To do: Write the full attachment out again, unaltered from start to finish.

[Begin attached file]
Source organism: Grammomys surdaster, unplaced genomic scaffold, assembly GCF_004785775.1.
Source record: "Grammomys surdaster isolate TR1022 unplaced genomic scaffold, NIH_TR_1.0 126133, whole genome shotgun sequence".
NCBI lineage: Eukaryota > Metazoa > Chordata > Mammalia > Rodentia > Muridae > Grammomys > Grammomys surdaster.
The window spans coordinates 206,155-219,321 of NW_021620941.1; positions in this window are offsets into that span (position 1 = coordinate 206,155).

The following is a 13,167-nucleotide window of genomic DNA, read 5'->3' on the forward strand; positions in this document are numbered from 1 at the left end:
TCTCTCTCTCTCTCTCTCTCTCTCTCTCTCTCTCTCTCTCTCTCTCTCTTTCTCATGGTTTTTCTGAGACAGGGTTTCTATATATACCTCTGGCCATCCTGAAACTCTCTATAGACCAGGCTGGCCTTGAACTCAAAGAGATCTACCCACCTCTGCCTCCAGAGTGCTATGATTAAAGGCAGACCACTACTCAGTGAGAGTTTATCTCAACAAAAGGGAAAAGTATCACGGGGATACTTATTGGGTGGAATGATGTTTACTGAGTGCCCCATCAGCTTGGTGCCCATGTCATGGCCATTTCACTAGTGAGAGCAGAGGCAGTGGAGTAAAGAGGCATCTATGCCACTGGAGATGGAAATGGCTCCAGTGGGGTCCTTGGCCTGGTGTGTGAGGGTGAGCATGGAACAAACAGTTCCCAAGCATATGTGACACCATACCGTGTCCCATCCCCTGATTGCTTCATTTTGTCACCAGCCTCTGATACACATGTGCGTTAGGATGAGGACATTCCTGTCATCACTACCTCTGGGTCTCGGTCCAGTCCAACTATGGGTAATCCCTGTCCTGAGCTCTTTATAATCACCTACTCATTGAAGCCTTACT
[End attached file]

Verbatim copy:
Source organism: Grammomys surdaster, unplaced genomic scaffold, assembly GCF_004785775.1.
Source record: "Grammomys surdaster isolate TR1022 unplaced genomic scaffold, NIH_TR_1.0 126133, whole genome shotgun sequence".
NCBI lineage: Eukaryota > Metazoa > Chordata > Mammalia > Rodentia > Muridae > Grammomys > Grammomys surdaster.
The window spans coordinates 206,155-219,321 of NW_021620941.1; positions in this window are offsets into that span (position 1 = coordinate 206,155).

The following is a 13,167-nucleotide window of genomic DNA, read 5'->3' on the forward strand; positions in this document are numbered from 1 at the left end:
TCTCTCTCTCTCTCTCTCTCTCTCTCTCTCTCTCTCTCTCTCTCTCTCTTTCTCATGGTTTTTCTGAGACAGGGTTTCTATATATACCTCTGGCCATCCTGAAACTCTCTATAGACCAGGCTGGCCTTGAACTCAAAGAGATCTACCCACCTCTGCCTCCAGAGTGCTATGATTAAAGGCAGACCACTACTCAGTGAGAGTTTATCTCAACAAAAGGGAAAAGTATCACGGGGATACTTATTGGGTGGAATGATGTTTACTGAGTGCCCCATCAGCTTGGTGCCCATGTCATGGCCATTTCACTAGTGAGAGCAGAGGCAGTGGAGTAAAGAGGCATCTATGCCACTGGAGATGGAAATGGCTCCAGTGGGGTCCTTGGCCTGGTGTGTGAGGGTGAGCATGGAACAAACAGTTCCCAAGCATATGTGACACCATACCGTGTCCCATCCCCTGATTGCTTCATTTTGTCACCAGCCTCTGATACACATGTGCGTTAGGATGAGGACATTCCTGTCATCACTACCTCTGGGTCTCGGTCCAGTCCAACTATGGGTAATCCCTGTCCTGAGCTCTTTATAATCACCTACTCATTGAAGCCTTACT